A Feature Review of
Inspired Imperfection: How the Bible’s Problems Enhance its Divine Authority
Reviewed by Justin Cober-Lake
Greg Boyd never bores. In the pulpit, he talks fast, maintaining a high level of energy while pouring forth ideas. In print, his prolific writing covers an array of topics, from theodicy to politics to apologetics to spiritual warfare. He can turn academic or accessible, abstract or personal, but he continually challenges. His latest work, the surprisingly slim yet dense Inspired Imperfection, pulls all those elements together as Boyd further develops his theology in analyzing the source and values of the Bible’s internal problems.
To those familiar with Boyd’s work, the set-up might feel redundant. The two massive volumes of The Crucifixion of the Warrior God (and their spin-off Cross Vision) detailed Boyd’s concept of a cruciform hermeneutic, the idea that the Bible needs to be read not just through Jesus, but through the crucified Christ. Those texts worked specifically to understand the apparent violence of God, often through God’s stooping or accommodating work that keeps him in relationship with his people.
Inspired Imperfection continues that work in examining the “problems” of scripture, its contradiction, historical inaccuracies, etc, such as the different depiction of who tempts David to sin in 1 Samuel and 2 Chronicles. Less startling than the content is the fact that Boyd has more to say on the subject; rather than simply reiterating his previous arguments, this book pushes their edges further. A reader wouldn’t have to have read the book’s predecessors to feel at home here, but at the same time, someone steeped in Warrior God would uncover almost an entire book’s worth of new material.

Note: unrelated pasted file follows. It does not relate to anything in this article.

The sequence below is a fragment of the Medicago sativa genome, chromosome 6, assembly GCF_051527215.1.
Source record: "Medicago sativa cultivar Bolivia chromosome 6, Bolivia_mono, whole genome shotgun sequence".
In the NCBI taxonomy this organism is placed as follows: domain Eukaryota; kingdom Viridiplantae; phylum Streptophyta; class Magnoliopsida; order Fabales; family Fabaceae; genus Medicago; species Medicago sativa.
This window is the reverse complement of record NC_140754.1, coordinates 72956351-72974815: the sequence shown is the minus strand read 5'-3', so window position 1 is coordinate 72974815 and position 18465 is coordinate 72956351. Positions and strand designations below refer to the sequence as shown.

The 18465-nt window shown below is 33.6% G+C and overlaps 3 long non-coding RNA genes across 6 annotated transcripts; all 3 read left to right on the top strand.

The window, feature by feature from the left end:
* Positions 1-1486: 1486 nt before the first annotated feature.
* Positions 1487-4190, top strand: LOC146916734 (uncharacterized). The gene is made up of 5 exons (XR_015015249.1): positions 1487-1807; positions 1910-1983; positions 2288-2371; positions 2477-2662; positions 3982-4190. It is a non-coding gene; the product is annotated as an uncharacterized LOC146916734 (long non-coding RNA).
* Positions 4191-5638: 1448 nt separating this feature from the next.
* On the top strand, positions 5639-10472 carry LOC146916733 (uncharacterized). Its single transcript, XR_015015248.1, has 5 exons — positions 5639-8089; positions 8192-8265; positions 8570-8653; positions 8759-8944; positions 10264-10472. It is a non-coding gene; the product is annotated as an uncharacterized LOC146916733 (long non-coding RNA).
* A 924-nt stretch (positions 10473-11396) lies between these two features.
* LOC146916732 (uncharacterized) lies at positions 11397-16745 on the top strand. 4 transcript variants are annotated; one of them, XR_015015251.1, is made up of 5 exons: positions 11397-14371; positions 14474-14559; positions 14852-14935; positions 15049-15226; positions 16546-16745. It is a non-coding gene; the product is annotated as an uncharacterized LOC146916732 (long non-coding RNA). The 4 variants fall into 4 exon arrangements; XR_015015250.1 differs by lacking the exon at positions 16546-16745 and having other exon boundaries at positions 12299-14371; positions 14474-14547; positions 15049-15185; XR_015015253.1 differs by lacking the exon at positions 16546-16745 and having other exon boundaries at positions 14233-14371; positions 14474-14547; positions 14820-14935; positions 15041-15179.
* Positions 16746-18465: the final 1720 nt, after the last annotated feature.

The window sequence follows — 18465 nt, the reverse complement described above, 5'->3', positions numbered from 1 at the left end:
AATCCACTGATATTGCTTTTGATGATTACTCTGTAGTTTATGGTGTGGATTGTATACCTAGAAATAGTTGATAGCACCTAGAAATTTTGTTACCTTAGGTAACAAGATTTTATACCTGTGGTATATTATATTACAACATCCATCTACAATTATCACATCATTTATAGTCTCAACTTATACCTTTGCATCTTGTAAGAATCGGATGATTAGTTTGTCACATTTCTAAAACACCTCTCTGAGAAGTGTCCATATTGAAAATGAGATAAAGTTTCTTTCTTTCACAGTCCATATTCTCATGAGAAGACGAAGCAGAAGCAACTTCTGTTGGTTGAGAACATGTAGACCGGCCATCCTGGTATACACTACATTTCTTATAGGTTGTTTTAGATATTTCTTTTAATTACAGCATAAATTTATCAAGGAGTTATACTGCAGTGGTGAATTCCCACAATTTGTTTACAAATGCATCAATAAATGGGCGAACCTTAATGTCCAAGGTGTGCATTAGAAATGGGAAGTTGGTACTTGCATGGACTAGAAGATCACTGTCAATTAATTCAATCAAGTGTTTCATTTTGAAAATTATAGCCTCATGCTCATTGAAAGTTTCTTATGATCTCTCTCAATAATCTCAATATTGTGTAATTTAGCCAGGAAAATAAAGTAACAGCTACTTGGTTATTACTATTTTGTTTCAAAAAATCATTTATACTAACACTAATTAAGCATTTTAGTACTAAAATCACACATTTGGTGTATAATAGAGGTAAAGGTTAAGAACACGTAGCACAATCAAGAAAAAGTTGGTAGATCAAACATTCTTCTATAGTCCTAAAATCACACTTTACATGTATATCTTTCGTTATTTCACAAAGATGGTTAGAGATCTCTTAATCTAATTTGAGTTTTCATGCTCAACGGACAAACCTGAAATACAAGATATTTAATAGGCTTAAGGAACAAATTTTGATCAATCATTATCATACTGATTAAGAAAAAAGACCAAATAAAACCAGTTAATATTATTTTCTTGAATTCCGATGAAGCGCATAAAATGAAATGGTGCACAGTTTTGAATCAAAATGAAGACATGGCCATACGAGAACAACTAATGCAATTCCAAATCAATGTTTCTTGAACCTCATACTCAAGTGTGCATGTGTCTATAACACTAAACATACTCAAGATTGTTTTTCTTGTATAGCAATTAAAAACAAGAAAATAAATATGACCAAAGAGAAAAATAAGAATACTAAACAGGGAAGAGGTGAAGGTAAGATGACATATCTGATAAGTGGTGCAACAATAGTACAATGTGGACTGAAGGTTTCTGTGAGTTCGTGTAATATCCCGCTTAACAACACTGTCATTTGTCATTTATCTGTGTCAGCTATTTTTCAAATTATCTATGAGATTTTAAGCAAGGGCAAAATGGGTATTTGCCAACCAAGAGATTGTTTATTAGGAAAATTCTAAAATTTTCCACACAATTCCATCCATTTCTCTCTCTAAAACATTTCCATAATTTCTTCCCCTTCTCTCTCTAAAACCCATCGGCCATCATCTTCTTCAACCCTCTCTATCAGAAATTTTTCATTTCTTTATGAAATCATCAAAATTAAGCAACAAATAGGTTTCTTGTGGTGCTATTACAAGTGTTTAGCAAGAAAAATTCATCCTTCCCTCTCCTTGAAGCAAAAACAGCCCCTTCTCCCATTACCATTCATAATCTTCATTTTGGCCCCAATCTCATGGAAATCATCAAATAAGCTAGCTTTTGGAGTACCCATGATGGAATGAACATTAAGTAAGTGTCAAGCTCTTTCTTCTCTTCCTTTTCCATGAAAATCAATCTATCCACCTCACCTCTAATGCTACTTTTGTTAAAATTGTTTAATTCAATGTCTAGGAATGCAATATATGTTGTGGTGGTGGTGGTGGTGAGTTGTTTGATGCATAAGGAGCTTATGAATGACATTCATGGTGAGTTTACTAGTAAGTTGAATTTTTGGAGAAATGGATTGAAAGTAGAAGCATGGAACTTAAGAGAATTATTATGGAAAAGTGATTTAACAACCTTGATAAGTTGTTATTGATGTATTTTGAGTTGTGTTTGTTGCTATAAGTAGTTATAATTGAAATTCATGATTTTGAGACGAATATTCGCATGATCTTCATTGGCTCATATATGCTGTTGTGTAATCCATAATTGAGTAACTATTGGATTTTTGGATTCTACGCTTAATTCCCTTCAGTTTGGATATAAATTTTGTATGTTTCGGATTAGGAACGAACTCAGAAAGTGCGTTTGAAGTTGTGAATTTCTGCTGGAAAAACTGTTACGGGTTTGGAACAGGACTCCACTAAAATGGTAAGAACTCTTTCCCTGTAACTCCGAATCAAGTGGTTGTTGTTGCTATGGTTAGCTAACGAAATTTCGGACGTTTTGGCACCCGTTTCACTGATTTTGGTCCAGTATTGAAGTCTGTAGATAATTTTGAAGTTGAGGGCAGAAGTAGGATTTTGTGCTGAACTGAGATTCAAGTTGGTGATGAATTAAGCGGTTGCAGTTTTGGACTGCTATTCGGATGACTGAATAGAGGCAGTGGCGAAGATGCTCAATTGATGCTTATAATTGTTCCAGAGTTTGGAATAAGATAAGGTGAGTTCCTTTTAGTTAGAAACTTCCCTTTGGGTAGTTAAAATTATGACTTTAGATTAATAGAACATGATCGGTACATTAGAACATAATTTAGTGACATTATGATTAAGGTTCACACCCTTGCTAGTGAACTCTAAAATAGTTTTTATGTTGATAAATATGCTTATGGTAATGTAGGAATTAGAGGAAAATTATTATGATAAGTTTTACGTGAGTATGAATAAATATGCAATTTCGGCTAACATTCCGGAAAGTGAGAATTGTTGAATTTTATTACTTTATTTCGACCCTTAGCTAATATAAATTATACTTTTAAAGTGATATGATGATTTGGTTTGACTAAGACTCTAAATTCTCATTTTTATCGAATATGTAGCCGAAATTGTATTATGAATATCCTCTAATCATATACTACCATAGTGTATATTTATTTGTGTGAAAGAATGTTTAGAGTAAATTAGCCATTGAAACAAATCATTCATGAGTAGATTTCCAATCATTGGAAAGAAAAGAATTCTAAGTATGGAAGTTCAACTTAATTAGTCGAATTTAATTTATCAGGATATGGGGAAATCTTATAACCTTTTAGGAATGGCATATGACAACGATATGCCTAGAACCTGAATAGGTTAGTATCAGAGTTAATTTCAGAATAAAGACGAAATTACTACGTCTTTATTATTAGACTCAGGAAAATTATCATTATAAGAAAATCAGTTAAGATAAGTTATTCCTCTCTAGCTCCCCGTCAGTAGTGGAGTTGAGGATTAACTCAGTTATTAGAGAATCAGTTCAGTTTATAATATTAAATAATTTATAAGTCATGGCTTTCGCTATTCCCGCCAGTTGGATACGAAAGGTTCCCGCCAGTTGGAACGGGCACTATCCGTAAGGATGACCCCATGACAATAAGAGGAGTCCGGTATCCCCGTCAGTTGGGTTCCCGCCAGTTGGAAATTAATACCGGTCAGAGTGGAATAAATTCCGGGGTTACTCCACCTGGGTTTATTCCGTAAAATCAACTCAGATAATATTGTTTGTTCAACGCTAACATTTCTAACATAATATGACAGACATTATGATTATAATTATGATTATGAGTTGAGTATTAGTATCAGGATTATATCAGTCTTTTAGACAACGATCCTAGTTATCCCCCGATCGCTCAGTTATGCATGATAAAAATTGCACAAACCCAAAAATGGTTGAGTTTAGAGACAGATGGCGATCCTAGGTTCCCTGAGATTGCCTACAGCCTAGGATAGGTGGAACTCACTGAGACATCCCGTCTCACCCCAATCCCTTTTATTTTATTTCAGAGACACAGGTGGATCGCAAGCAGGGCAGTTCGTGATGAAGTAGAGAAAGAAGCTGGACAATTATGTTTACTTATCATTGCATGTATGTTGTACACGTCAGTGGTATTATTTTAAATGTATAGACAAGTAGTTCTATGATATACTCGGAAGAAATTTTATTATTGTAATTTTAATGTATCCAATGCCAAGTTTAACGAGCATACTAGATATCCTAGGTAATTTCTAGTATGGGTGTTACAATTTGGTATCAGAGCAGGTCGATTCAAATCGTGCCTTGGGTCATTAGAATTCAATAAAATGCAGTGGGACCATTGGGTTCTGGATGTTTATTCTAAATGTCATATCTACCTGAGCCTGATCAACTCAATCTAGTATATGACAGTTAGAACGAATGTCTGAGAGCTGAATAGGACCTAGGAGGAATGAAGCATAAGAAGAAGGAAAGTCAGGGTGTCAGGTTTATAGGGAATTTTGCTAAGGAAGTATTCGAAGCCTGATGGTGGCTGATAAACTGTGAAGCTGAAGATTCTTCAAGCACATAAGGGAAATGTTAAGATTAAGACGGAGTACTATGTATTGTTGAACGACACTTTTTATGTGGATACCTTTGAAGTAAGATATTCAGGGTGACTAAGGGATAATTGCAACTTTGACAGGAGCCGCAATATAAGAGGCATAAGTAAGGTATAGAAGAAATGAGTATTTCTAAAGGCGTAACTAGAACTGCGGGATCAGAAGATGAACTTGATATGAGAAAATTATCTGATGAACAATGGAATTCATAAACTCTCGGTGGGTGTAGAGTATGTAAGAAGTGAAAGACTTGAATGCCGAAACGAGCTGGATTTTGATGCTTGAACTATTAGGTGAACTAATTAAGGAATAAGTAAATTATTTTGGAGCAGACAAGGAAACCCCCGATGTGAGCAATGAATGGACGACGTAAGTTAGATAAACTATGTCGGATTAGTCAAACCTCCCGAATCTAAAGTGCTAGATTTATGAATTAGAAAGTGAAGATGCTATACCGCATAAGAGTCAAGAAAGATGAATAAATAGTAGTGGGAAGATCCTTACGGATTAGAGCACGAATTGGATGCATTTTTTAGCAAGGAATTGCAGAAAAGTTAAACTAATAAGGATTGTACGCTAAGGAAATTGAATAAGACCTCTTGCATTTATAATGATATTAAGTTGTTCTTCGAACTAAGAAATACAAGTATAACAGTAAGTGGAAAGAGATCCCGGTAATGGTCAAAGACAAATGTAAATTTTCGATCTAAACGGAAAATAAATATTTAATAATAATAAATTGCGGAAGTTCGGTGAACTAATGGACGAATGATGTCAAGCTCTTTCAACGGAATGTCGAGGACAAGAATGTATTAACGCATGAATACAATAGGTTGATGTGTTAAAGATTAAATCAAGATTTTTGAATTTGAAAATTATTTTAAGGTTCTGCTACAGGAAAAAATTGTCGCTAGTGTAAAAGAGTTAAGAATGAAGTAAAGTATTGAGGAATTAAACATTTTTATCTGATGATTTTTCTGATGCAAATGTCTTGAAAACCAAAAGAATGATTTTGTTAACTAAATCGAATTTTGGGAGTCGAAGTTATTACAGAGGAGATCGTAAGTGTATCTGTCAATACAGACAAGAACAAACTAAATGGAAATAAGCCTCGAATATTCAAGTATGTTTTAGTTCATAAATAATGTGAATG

The changes hinge on Boyd’s “Cruciform Model of Inspiration” (xvi), a concept closely connected to his hermeneutic. He argues that God breathes scripture in a process that allows for “humans to act toward God” and involves the sort of accommodation he’s written about elsewhere. The Bible – not just in content but in inspiration – reveals a God willing to bend down to humanity. In acknowledging that work of God, Boyd writes, “we are able to see how the Bible’s so-called ‘problems’ are not genuine problems that need to be solved; they actually contribute to the inspired authority and central message of Scripture” (xiii). These problems become “assets to what God inspired scripture to accomplish: leading people to Jesus Christ” (xvi).
The idea (grossly simplified here; Boyd doesn’t waste space in taking a book’s length to develop it) sounds odd, but finds support from strong foundations. First, Boyd maintains his commitment to the infallibility of scripture. He doesn’t shy from the Bible’s authority, nor does he wish to select which parts of it “count” or are worth attention. He doesn’t want to take a simplistic fundamentalist route to explaining away problems, but neither does he follow a progressive evangelical attitude that denies the value or truth of strange passages. He believes the Bible is entirely inspired and contains reflections of Jesus.
Boyd’s reasoning benefits from his reading along with tradition. He finds C.S. Lewis and Karl Barth central to his thought on these issues, but rather than regurgitating their work, he grapples with it, and he lets us in on that process. We see his commitment to Jesus, first, and to the Bible, and he reveals the wrestling he’s done to arrive at his current position. That sort of narrative also pays off as he tells his own story of finding faith and nearly falling from it as he struggled to deal with the Bible’s problems. The argument comes from a faith addressed intensely and seriously, and – abstract as it may sound at times – considers issues still relevant to both Christians and seekers.